As Funding Deadline Looms, Hundreds Rally At School District HQ - Boston News, Weather, Sports | FOX 25 | MyFoxBoston

As Funding Deadline Looms, Hundreds Rally At School District HQ

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There are thousand of students with no classrooms to learn in if the Philadelphia school district doesn't get $50 million dollars in funding.

Today, more than 150 interfaith leaders, parents and students rallied for answers, outside the school district headquarters.

"Get off your behind, and get the funding!" says Kevin R. Johnson, Pastor of Bright Hope Baptist Church. "Why is the ship not ready?"

Across town, Superintendent William Hite addressed the city's 212 principals at the district's annual leadership conference.

"[W]e are in a tough fiscal environment right now," he said. "We have to quickly pivot our actions to begin talking about what high performing practices look like, feel like, sound like in every one of our schools."

Some principals we talked to are skeptical that school will open on September 9th.

"I am not sure, but I am going to remain hopeful that they'll come to understand that they have to invest in our children, which are the future of the city," says Linda Carroll, the Northeast High School principal.

Others explain they are planning to open with the resources that they have, but they're quickly falling behind.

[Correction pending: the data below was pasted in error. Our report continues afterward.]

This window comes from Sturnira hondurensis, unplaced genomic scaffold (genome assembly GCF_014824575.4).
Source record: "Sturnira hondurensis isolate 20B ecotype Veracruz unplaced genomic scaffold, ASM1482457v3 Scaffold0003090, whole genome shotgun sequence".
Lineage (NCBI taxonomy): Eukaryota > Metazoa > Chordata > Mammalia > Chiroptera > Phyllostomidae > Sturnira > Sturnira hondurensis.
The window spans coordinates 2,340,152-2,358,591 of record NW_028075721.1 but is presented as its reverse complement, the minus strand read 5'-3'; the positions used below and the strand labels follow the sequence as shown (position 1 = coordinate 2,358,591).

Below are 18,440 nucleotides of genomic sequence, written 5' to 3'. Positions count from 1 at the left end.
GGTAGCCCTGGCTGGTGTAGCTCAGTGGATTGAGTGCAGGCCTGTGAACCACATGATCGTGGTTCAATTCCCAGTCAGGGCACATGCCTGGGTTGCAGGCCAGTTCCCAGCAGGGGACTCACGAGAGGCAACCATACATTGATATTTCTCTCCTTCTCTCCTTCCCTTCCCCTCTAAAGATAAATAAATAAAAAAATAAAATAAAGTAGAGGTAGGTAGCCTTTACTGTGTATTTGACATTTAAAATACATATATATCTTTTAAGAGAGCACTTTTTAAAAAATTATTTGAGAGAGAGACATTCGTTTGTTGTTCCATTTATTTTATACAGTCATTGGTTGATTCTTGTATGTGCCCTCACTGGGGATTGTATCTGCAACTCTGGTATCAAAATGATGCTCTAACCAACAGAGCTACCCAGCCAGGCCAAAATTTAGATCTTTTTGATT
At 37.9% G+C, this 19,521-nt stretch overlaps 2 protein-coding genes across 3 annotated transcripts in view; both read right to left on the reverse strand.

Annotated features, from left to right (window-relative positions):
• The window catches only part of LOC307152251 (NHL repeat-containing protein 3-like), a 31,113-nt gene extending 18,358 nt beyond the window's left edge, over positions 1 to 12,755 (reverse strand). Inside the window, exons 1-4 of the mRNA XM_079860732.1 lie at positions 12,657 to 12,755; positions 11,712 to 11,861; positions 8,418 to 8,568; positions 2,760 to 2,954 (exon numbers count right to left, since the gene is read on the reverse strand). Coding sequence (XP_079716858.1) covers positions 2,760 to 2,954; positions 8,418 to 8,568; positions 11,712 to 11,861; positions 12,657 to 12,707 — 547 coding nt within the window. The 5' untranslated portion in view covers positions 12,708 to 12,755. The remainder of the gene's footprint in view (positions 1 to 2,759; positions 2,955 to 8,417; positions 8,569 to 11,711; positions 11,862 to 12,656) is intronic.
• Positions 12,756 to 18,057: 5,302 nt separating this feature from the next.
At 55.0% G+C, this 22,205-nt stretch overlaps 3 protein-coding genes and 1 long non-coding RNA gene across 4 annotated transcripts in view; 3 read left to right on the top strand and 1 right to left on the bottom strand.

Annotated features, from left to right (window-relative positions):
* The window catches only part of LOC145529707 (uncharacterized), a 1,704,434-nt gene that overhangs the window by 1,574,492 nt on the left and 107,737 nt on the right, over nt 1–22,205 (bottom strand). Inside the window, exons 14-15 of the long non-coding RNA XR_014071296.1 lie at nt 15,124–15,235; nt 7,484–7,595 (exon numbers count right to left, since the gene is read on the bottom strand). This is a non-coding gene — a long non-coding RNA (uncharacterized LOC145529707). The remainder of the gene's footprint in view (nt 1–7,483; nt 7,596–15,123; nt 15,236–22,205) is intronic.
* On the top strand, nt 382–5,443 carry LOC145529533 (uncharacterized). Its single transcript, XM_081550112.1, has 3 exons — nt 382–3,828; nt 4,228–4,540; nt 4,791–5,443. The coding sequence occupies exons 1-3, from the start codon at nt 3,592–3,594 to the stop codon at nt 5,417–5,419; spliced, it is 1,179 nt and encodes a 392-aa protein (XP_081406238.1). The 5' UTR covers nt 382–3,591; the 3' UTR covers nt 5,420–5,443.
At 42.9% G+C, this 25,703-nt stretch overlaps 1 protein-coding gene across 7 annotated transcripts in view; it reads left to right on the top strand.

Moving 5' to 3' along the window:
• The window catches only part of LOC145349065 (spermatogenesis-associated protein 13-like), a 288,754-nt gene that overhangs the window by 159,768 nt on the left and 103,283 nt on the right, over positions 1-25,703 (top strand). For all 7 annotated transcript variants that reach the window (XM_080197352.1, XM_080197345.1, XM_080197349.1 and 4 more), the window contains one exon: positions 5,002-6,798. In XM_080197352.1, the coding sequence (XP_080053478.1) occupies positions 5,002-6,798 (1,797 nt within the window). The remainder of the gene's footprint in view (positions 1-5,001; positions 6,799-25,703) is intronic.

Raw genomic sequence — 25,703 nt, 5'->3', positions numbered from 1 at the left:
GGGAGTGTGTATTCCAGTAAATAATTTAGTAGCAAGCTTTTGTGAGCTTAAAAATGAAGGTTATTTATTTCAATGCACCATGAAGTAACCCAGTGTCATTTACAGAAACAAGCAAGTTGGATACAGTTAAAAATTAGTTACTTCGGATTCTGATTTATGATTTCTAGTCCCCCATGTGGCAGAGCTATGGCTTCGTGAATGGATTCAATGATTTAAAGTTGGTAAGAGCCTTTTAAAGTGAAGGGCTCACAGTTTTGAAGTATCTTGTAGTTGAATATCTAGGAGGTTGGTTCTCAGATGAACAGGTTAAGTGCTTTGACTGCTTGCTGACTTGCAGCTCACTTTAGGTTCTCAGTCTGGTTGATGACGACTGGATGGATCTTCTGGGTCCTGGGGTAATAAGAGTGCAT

"[We're] behind because there is no secretary in place yet," says William Wade, Martin Luther King High School's principal.

"One of the reasons Friday is so important is because we need at least two weeks so schools can be adequately staffed," says Superintendent Hite. Nearly 4 thousand employees were laid off in June because of a $304 million budget shortfall.

"It takes weeks to get ready for the 9th, so we can't get the money on the 8th. We need the money now," emphasize Wade.

Parents and community activists agree.

"This situation is outrageous, unbelievable and it's a disgrace," says Helen Gym of Parents United For Public Education

Sonya Brintnall was at the rally with her 12 year old daughter Sophia. Sophia goes to Masterman Middle School Student.

"It makes me feel like they are devaluing our children," says Sonya Brintnall of University City. "The 50 million that has become the discussion point doesn't even scratch the surface of providing an adequate education for the kids."

And her daughter weighed in too.

"It's hard to handle all these students with less teachers, with less counselors, and less secretaries. it's going to be hard," she reflected.

If city council comes back with less than $180 million in funding for the school district, Pastor Kevin Johnson is calling on every parent to not send their child to what he claims is unsafe schools.

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